The next step is to incorporate these colors into your lines. In the jazz world, it’s pretty common knowledge that to add altered tones to a line, you can play phrases drawn from the melodic minor scale whose root is a half-step above the I chord. This means going from an altered A7 to D9—the I-IV change in the key of A—you’d use tones from a B melodic minor scale [B, C, Db, Eb, F, G, A], as shown in Ex. 2. This scale contains the three notes we heard in Ex. 1’s altered voicings—C, B, and F, the #9, 9 and #5—as well as E, the key of A’s 5. The latter is the fourth altered tone available for soloing over dominant chords. And check this out: Bb melodic minor also contains A7’s 1, 3, and 7—crucial chord tones. These notes are A, C# [enharmonically, D], and G.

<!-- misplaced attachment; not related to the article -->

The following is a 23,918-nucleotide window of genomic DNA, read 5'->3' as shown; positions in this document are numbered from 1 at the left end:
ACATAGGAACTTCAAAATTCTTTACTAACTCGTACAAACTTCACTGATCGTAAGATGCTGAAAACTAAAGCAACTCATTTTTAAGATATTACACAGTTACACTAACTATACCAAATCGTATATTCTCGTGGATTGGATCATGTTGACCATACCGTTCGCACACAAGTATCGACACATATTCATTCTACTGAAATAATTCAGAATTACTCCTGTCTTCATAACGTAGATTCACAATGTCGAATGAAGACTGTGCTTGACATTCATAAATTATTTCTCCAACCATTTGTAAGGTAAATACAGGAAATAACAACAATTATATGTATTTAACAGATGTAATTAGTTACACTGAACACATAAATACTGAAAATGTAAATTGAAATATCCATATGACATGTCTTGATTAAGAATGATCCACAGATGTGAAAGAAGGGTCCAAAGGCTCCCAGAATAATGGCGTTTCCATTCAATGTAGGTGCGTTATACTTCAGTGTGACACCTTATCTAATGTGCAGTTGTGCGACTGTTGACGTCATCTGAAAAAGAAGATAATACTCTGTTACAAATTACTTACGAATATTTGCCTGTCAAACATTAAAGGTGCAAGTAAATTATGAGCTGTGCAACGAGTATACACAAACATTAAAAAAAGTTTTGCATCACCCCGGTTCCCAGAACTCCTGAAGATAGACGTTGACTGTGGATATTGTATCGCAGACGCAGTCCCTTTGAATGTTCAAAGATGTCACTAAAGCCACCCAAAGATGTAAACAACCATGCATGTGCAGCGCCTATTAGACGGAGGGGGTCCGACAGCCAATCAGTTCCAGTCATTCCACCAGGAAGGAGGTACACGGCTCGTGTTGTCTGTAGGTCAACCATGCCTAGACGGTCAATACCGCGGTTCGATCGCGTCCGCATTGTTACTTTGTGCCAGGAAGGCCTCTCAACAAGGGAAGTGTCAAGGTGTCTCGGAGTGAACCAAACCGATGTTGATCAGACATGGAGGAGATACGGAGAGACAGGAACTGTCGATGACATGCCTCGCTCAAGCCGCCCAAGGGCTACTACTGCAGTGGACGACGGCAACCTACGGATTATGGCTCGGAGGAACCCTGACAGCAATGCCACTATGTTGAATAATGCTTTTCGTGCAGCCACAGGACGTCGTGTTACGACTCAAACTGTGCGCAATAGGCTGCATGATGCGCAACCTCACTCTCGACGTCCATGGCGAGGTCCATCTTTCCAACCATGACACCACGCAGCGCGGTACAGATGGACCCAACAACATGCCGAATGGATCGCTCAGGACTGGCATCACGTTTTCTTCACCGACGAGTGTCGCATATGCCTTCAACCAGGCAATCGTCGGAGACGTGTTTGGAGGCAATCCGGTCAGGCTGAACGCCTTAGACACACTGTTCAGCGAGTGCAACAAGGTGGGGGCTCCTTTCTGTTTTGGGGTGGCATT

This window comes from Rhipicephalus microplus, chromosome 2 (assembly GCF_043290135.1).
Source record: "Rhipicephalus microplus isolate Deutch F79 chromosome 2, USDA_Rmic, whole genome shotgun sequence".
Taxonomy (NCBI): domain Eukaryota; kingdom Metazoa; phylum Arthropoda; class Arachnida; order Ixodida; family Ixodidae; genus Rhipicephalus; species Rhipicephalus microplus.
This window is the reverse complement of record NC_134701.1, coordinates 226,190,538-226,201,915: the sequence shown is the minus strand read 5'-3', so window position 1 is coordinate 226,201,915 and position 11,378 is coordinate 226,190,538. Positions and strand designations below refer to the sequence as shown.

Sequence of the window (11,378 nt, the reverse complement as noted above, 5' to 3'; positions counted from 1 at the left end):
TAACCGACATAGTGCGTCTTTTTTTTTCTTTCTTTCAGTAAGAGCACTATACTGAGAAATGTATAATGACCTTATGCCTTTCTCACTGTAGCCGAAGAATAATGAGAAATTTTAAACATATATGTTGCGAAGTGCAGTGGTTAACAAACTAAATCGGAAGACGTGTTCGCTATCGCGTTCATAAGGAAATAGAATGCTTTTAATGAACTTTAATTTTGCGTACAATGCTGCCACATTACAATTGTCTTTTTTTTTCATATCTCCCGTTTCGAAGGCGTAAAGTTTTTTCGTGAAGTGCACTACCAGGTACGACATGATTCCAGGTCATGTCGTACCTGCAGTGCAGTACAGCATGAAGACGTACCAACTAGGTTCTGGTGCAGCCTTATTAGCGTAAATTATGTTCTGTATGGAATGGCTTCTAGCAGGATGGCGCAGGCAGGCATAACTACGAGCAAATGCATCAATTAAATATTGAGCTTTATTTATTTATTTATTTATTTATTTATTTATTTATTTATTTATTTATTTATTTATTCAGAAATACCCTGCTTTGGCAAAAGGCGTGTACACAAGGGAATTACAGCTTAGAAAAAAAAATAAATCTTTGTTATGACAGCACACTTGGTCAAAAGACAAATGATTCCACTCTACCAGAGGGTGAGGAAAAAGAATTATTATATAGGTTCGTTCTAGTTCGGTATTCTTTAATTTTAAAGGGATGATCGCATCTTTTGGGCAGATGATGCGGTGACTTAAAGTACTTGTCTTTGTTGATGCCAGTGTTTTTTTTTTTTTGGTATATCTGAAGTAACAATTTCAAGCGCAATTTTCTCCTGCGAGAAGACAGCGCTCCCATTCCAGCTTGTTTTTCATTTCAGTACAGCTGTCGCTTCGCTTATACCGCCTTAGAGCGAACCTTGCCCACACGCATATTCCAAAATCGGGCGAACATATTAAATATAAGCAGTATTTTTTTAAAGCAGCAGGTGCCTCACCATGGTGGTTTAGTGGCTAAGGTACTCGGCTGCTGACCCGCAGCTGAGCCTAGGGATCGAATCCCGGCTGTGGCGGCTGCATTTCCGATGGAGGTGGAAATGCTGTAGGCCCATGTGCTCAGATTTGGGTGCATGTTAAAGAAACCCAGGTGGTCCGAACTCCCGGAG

The trick is to build a ramp from the I to IV using notes from the melodic minor scale, which, as we’ve seen, yields four altered tones and three chord tones when played over the I chord. At first, you’ll probably try playing the melodic minor scale from its root. But, as I found out when I was first exposed to the melodic minor concept, this ordered approach doesn’t sound very musical. To get around the problem, I laid down a little background track with blues changes, and then worked on playing the altered notes until I didn’t have to run them as a scale. I spent time exploring each altered sound, getting to know my choices. Eventually I was able to create melodies using these colors.
Your melodic minor ramp into the IV can be as short as two beats, as in Ex. 3, or fill the measure preceding the IV change, like Ex. 4. In our next installment, we’ll build a ramp from the altered V to the I. See you then!